Using Cannabis As A Sleep Aid Might Affect Your Dreams
Insomniacs are cozying up to cannabis. In the United States, where approximately 60 million Americans suffer from sleep disorders, many have started favoring flower or CBD tinctures to help usher in the sandman. And with reason. Research has demonstrated that cannabis can reduce the amount of time it takes to fall asleep, and can promote relaxation and reduce pain, which may also help ease the onset of sleep.
How does cannabis affect the quality of your sleep?
Cannabis, or more specifically, the cannabinoid THC, significantly affects two critical stages of sleep. Sleep consists of five stages of sleep in total: stages 1 through 4, which is generally non-dreaming sleep, and the fifth, rapid eye movement (REM) sleep when dreaming takes place. In an ideal eight-hour night of sleep, we cycle through the five stages of sleep about three times on average.
From the limited studies that exist, weed appears to lengthen stage 4 sleep, the deepest stage of the sleep cycle characterized by the slowest brain-waves. That’s the stage that’s hardest to wake up from, and may explain why some users feel groggy upon waking. From stage 4, the brain backflips into REM sleep, where brain waves assume a highly active state, similar to the awake state. If you’ve had a toke before bed though, your brain may suppress the REM stage significantly.
“In some ways, cannabis impacts sleep in a manner similar to alcohol. It could help one relax and improve sleep onset, but then appears to disrupt later sleep, especially REM sleep,” explains Dr. Rubin Naiman, a sleep and dreaming specialist and clinical assistant professor of medicine at the Arizona Center for Integrative Medicine. “We become more vulnerable to awakenings in REM sleep since the body and brain are more activated.”
Although the specific mechanisms aren’t clear, we do know that CB1 receptors (check this out for a refresher on the endocannabinoid system), which THC binds to are also linked to REM sleep. Scientists have determined that different dosages or concentrations of THC elicit distinctive effects on slumber, with one constant: THC results in a reduction in REM sleep. Even with regular use where tolerance is built up, weed appears to continue to exert a suppressive effect on REM sleep.
Does it matter if we’re dream-deprived?
While we’re still unraveling the mysteries of sleeping and dreaming, recent research points to REM sleep constituting a critical phase of our nocturnal wellbeing. We spend up to a quarter of the night dreaming, with the REM phase helping to process waking-life experiences by processing and assimilating the influx of experiences, emotional memories, and information that we absorb in everyday life.
While some elements of the day are discarded during REM, others are woven into our long-term memories. Essentially, REM sleep plays a formative role in the daily development or update of who we are. REM sleep is also thought to play a role in learning, memory, and mood.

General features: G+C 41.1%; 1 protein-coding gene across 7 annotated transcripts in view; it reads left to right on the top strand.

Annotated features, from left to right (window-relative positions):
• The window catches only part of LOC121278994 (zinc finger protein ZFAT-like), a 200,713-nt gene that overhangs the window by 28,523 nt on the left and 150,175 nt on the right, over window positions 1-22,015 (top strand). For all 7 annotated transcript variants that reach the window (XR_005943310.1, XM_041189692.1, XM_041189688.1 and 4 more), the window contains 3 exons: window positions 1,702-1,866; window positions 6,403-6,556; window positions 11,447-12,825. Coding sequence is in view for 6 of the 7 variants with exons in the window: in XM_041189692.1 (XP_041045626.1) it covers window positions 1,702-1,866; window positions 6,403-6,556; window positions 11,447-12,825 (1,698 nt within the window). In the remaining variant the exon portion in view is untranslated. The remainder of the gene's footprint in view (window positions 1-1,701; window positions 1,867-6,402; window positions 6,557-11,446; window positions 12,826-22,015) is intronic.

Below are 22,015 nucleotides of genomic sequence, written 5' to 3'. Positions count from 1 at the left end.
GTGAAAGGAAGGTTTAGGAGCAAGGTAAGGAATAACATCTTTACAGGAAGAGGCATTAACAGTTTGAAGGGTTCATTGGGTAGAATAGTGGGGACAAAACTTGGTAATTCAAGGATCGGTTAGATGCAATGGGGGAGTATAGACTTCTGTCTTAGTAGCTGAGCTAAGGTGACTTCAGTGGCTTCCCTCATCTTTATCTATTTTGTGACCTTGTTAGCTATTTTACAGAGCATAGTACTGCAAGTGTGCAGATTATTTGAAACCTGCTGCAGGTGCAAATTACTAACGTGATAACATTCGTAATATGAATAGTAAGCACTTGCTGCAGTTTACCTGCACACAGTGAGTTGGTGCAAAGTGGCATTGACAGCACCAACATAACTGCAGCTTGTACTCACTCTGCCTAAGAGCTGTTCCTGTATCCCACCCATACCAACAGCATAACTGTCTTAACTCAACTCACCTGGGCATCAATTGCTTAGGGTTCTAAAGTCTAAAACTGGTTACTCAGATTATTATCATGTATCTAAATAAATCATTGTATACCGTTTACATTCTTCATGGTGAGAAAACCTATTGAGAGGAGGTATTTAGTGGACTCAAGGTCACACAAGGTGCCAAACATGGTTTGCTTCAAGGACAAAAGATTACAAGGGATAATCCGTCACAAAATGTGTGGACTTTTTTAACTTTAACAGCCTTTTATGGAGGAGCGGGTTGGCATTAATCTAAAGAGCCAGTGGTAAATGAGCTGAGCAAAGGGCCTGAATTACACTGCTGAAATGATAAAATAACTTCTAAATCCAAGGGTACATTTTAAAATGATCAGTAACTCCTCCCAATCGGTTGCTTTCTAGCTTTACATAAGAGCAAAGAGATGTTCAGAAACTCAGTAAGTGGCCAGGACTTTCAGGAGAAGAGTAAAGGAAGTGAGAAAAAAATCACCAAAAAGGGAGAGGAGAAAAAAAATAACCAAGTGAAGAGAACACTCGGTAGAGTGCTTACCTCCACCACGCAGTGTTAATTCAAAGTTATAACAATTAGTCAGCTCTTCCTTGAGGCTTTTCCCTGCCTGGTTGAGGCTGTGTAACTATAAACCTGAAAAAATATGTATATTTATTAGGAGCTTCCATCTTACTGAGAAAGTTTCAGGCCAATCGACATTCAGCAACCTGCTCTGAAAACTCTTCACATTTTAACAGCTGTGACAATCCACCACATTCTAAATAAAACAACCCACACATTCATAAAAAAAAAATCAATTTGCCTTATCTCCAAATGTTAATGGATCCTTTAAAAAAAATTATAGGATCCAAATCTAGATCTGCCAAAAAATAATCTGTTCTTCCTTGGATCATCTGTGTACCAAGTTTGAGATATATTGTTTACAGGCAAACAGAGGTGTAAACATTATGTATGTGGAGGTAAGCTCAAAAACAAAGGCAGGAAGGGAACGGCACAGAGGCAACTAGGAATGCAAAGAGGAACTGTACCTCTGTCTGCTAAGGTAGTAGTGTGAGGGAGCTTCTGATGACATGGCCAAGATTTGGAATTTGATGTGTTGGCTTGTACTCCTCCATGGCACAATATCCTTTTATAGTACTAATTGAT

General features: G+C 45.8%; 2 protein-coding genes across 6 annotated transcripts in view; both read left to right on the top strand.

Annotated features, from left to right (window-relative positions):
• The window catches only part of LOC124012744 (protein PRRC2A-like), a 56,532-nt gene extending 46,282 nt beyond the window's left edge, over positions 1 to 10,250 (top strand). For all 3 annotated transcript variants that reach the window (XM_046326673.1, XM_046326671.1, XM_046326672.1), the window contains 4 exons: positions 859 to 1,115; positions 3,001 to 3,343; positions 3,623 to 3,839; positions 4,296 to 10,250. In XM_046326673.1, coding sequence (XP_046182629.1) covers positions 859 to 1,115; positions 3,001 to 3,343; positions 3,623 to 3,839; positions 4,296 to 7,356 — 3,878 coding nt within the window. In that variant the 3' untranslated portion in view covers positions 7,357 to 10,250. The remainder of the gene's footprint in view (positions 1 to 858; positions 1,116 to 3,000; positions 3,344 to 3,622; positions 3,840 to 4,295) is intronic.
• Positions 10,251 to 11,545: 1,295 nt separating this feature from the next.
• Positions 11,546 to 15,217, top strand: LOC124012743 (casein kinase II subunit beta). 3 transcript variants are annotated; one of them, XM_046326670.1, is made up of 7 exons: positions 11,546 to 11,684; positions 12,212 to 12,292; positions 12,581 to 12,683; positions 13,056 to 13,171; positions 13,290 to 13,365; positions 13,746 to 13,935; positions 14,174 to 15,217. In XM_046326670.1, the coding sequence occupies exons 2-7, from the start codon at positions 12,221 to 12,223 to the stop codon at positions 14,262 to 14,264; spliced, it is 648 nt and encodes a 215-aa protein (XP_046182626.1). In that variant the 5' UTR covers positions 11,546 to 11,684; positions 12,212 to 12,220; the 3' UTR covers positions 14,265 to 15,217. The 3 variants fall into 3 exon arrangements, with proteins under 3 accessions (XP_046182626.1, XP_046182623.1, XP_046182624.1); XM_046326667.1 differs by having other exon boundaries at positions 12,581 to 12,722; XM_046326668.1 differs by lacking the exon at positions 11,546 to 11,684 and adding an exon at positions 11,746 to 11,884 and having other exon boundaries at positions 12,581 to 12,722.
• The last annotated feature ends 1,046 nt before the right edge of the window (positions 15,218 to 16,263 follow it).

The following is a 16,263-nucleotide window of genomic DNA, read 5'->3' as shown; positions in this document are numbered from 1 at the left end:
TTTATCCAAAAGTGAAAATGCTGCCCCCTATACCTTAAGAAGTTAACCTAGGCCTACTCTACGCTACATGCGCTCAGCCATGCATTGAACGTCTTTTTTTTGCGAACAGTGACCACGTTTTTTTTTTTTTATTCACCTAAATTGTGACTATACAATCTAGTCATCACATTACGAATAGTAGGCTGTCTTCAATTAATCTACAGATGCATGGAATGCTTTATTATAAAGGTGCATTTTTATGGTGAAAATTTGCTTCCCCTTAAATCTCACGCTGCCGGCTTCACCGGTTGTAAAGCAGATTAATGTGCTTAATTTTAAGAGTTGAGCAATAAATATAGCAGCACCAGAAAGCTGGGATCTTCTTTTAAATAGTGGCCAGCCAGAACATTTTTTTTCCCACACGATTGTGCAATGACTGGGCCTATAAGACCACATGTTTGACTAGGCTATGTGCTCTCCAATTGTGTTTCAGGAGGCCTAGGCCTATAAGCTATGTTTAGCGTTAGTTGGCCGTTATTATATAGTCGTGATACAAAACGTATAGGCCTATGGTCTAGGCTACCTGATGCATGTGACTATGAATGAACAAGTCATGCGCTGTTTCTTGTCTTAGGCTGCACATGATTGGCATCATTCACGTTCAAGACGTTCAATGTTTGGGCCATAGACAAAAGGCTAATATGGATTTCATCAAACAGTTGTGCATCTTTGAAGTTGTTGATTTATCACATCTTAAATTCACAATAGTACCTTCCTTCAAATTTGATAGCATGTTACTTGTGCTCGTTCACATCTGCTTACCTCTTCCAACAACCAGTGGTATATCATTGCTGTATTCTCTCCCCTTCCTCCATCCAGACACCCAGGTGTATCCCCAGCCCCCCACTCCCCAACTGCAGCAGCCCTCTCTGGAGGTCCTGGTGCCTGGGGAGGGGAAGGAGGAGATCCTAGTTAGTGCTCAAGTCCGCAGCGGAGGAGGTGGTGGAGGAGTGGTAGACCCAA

Naiman suggests that dream deprivation contributes to a host of health and wellbeing concerns such as depression, cognitive difficulty, memory problems, increased inflammation, and increased risk for obesity. However, for individuals living with conditions such as PTSD who experience night terrors or frequent disturbing dreams, diminished time in REM may be advantageous, at least temporarily.
The REM rebound
The effects of cannabis on dream suppression are reversible. Refraining from flower for a few days will have your dreams return in even more lucid intensity, a phenomenon known as the REM rebound. Cannabis users who have withdrawn from chronic use show an increase in REM sleep, and a decrease in stage 4 slow-wave sleep.
What about CBD?
Unlike THC, CBD does not appear to alter the sleep-wake cycle. “It does appear that CBD could help improve sleep disruption stemming from pain associated with other illnesses,” states Naiman.
A 2018 study on healthy human participants found that CBD did not alter typical sleep architecture, but did induce sedative effects. The researchers suggested that CBD could play a therapeutic role in sleep regulation.
Advice for sweet dreams
For Naiman, depending on cannabis as a sleep aid isn’t a healthy long-term fix. “In my practice, I support patients using CBD for sleep onset but only on a short-term basis — 1 to 2 weeks,” says Naiman. “I think long-term reliance on any substance or medication (melatonin may be the exception) can undermine sleep self-efficacy — that is, one’s faith in one’s capacity to sleep on their own.”
If you’ve been relying on cannabis or CBD tinctures to help you hit the hay, maybe think about using it only intermittently, when you’re really having trouble falling asleep. Or, consider cannabis terpene drops that boast sedative, soothing properties.
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